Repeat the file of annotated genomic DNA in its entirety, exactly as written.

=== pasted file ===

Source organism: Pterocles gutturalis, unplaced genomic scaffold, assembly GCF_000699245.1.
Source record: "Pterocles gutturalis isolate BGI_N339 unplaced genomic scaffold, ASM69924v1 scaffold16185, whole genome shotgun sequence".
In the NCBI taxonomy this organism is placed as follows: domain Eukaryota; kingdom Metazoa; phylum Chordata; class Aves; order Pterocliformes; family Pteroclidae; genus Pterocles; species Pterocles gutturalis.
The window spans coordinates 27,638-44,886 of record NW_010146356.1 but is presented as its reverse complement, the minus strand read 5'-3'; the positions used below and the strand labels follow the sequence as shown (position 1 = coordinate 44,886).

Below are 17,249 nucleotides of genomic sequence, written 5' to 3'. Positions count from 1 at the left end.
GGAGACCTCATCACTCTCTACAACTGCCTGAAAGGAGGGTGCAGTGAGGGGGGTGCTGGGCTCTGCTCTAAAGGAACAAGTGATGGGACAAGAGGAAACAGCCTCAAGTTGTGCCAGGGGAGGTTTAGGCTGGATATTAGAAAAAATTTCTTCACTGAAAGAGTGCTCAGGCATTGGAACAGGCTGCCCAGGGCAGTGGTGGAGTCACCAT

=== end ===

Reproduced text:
Source organism: Pterocles gutturalis, unplaced genomic scaffold, assembly GCF_000699245.1.
Source record: "Pterocles gutturalis isolate BGI_N339 unplaced genomic scaffold, ASM69924v1 scaffold16185, whole genome shotgun sequence".
In the NCBI taxonomy this organism is placed as follows: domain Eukaryota; kingdom Metazoa; phylum Chordata; class Aves; order Pterocliformes; family Pteroclidae; genus Pterocles; species Pterocles gutturalis.
The window spans coordinates 27,638-44,886 of record NW_010146356.1 but is presented as its reverse complement, the minus strand read 5'-3'; the positions used below and the strand labels follow the sequence as shown (position 1 = coordinate 44,886).

Below are 17,249 nucleotides of genomic sequence, written 5' to 3'. Positions count from 1 at the left end.
GGAGACCTCATCACTCTCTACAACTGCCTGAAAGGAGGGTGCAGTGAGGGGGGTGCTGGGCTCTGCTCTAAAGGAACAAGTGATGGGACAAGAGGAAACAGCCTCAAGTTGTGCCAGGGGAGGTTTAGGCTGGATATTAGAAAAAATTTCTTCACTGAAAGAGTGCTCAGGCATTGGAACAGGCTGCCCAGGGCAGTGGTGGAGTCACCAT